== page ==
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Archive for October, 2011

“Finally, after the turn of the century had seen the song of John Henry preserved among miners, convicts and trackliners, the ballad appeared to scholars….¬† In 1909, Louise Rand Bascom, a Wellesley student home for the summer in Highlands, North Carolina, published in a folklore journal a couplet of a song she had heard… ‘Johnie […]

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Today is the 75th birthday of Wilmington (Leland) native Charlie Daniels, whose long country-musical career accelerated with the release of “The Devil Went Down to Georgia” in 1979. Especially in its early years, promoters of appearances by the Charlie Daniels Band often created their own backstage passes. Here’s a sampling.

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“As the civil rights movement heated up in the ’60s and ’70s, [the work of Magnum photographers] became increasingly pointed and political, but they were also often overshadowed by the swelling media coverage of spectacular and typically violent scenes. It was easier to distill the emblematic structures of Jim Crow during the more quiescent 1950s, […]

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In the Southern Pines Pilot from November 21, 1941, we came across a curious note about a John A. McLeod, a Moore County resident nearly 90 years old who had the notable distinction of being the son of a Revolutionary War veteran. At first we thought that it must be a mistake. When the paper […]

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Aside from posting on the Miscellany, your Charlotte correspondent has been busy launching into the blogosphere¬† littlerascalsdaycarecase.org. The tragic injustice of the Little Rascals Day Care case — which produced the longest, costliest trial in North Carolina history — has galled me for more than two decades. This blog is my modest attempt to keep […]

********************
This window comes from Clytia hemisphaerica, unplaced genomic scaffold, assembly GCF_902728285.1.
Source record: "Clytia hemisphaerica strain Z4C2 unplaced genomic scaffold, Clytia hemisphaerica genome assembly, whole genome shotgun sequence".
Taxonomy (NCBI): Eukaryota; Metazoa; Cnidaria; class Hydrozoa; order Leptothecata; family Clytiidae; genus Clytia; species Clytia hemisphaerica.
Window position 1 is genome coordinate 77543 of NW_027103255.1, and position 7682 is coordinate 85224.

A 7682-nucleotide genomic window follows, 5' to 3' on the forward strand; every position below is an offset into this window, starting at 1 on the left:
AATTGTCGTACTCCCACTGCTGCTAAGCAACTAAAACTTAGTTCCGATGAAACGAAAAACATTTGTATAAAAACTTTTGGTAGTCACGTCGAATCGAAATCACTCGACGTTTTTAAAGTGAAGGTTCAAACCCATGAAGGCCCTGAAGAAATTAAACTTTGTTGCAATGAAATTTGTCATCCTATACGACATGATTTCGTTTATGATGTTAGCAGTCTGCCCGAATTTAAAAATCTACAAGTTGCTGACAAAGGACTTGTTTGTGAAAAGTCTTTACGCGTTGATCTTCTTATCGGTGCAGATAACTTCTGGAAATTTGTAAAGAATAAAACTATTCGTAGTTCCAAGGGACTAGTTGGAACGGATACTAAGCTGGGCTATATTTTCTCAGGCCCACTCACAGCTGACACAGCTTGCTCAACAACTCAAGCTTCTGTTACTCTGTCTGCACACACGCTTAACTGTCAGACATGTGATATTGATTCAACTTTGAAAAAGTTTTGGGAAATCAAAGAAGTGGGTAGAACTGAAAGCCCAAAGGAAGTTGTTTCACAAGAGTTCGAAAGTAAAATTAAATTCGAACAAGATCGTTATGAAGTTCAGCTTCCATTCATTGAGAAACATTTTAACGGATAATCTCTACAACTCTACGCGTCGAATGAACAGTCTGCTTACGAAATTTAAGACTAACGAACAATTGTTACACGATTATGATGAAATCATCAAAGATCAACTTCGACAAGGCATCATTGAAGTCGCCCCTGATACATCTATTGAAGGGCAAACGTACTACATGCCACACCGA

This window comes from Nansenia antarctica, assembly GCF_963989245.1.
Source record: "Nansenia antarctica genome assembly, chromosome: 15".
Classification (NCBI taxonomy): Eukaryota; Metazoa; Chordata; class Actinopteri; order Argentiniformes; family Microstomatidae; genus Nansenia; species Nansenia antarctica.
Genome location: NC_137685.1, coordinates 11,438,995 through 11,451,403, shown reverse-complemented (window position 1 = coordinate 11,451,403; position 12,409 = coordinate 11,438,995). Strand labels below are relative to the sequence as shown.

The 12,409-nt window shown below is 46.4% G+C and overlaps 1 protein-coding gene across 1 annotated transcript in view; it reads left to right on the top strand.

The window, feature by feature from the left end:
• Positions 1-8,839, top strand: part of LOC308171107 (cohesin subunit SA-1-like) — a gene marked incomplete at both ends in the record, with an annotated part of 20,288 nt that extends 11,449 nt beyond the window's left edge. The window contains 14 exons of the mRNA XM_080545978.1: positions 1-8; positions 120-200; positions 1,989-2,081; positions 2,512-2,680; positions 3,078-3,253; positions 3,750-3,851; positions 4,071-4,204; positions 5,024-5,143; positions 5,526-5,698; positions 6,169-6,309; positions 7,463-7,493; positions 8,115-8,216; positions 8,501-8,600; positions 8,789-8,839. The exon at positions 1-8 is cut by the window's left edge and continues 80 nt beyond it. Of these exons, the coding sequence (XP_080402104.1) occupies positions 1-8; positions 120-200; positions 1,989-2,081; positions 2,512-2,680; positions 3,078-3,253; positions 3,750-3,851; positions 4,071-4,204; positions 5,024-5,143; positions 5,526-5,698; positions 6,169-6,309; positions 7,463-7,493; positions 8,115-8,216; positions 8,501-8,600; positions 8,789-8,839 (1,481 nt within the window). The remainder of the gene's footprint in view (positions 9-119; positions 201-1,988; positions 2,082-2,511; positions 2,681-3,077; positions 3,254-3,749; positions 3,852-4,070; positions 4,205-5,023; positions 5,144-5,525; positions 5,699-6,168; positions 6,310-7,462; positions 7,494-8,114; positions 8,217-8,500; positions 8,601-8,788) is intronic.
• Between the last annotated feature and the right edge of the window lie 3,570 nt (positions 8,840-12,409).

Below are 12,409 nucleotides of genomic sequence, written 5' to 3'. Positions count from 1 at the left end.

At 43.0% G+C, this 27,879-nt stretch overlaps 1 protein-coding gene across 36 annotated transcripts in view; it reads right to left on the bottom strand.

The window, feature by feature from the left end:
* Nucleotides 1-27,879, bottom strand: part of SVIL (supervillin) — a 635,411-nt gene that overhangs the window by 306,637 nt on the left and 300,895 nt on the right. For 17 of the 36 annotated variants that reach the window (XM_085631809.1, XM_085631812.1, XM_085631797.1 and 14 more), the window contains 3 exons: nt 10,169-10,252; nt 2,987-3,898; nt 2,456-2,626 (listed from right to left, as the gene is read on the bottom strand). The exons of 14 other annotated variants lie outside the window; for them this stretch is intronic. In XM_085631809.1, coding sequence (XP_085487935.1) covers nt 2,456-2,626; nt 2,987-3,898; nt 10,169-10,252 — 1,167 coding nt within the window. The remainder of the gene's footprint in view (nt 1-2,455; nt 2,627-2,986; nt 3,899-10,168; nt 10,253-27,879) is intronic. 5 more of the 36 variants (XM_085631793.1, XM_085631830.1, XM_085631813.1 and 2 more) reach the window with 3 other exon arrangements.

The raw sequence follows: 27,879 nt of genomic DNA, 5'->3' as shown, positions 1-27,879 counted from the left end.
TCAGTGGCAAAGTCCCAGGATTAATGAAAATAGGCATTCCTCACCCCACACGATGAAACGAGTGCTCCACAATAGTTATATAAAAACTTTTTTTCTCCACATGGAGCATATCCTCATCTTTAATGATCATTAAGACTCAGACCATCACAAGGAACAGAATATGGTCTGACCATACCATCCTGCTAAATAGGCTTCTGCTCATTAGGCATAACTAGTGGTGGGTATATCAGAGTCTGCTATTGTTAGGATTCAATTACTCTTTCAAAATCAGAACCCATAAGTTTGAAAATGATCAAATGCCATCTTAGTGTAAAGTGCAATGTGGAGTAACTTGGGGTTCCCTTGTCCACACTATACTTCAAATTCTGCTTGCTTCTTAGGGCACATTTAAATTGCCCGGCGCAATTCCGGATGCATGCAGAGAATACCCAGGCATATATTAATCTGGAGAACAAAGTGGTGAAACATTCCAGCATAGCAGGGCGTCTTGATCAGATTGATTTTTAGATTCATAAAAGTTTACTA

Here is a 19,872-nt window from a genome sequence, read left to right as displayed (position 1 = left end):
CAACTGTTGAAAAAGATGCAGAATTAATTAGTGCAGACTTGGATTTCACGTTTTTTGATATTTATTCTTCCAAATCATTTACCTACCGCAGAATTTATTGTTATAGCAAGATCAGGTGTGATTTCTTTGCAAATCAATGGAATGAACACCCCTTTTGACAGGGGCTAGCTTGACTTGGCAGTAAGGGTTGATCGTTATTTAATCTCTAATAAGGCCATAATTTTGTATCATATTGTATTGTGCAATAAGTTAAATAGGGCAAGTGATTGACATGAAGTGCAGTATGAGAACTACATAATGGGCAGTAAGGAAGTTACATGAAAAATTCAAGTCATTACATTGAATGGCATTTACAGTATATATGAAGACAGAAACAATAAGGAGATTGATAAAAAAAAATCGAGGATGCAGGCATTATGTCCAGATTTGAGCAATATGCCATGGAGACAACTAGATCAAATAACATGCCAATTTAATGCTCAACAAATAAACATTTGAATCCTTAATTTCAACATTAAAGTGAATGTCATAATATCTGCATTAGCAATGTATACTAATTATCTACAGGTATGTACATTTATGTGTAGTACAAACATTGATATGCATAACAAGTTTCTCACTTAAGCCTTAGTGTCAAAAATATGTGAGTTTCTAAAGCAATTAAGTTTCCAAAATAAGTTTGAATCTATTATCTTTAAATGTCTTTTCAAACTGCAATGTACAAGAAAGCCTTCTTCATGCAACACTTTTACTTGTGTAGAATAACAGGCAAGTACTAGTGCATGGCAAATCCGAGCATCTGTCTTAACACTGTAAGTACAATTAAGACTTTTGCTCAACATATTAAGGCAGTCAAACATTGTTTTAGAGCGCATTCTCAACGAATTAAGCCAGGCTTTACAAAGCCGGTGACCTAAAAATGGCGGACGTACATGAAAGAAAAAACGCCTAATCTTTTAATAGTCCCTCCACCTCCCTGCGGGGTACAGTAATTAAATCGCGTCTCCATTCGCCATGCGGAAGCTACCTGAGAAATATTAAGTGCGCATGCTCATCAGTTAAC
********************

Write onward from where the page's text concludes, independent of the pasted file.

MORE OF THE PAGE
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“It don’t really scare me. I guess it maybe should,” Billie Schronce told the Gaston Gazette. “Me and my grandson said if it goes off, goodbye world, goodbye.” So long as nobody gets blown up, it’s hard to beat a good bomb story such as this one from Gaston County or — on a much […]

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– Attention Wikipedia: Eli Evans deserves his own page! His father already¬† has one. – Jamestown rifle was made for “the Joseph Taterdiggers and Thomas Cornshuckers of the 19th century.” – Goodbye, Vance-Aycock. Hello…what? Edwards-Easley? – Every town should have a Rose Post. Salisbury did.  

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I was testing out the keyword search function of the ever-growing North Carolina Newspapers collection by searching for Thomas Wolfe and found this amusing piece from the Southern Pines, N.C., paper The Pilot from February 5, 1937: When the author of “Of Time and the River” and other famed best sellers, Thomas Wolfe, was in […]

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- “Last week [after proposing the widely publicized Golden Vertical Negro Plan, Harry] Golden proudly disclosed an even more ambitious formula for desegregation: the Golden Out-of-Order Plan. – “In Charlotte, whose population is 27% Negro, he persuaded a department-store manager to hang an ‘out-of-order’ sign on the drinking fountain reserved for white customers. – “In […]

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On this day in 1900: Orville Wright, uncomfortably encamped at Kitty Hawk, writes his sister: “This is ‘just before the battle,’ sister, just before the squall begins. About two or three nights a week we have to crawl up at 10 or 11 o’clock to hold the tent down. When one of these 45-mile nor’easters […]

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